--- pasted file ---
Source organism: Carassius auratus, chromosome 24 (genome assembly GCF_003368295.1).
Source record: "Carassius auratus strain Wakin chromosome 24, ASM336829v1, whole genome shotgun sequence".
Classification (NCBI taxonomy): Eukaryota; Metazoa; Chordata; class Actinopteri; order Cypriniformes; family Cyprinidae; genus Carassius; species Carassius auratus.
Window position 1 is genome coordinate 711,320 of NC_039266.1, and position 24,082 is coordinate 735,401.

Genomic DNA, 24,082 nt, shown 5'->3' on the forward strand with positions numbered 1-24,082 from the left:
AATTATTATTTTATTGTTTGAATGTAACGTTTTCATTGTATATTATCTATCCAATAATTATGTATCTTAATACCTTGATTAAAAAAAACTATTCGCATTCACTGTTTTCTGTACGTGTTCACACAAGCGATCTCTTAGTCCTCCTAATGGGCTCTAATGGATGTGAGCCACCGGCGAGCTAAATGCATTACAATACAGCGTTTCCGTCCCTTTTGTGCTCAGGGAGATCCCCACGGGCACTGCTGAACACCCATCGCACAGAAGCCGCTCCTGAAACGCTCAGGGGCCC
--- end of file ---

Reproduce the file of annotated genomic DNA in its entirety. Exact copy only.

Source organism: Carassius auratus, chromosome 24 (genome assembly GCF_003368295.1).
Source record: "Carassius auratus strain Wakin chromosome 24, ASM336829v1, whole genome shotgun sequence".
Classification (NCBI taxonomy): Eukaryota; Metazoa; Chordata; class Actinopteri; order Cypriniformes; family Cyprinidae; genus Carassius; species Carassius auratus.
Window position 1 is genome coordinate 711,320 of NC_039266.1, and position 24,082 is coordinate 735,401.

Genomic DNA, 24,082 nt, shown 5'->3' on the forward strand with positions numbered 1-24,082 from the left:
AATTATTATTTTATTGTTTGAATGTAACGTTTTCATTGTATATTATCTATCCAATAATTATGTATCTTAATACCTTGATTAAAAAAAACTATTCGCATTCACTGTTTTCTGTACGTGTTCACACAAGCGATCTCTTAGTCCTCCTAATGGGCTCTAATGGATGTGAGCCACCGGCGAGCTAAATGCATTACAATACAGCGTTTCCGTCCCTTTTGTGCTCAGGGAGATCCCCACGGGCACTGCTGAACACCCATCGCACAGAAGCCGCTCCTGAAACGCTCAGGGGCCC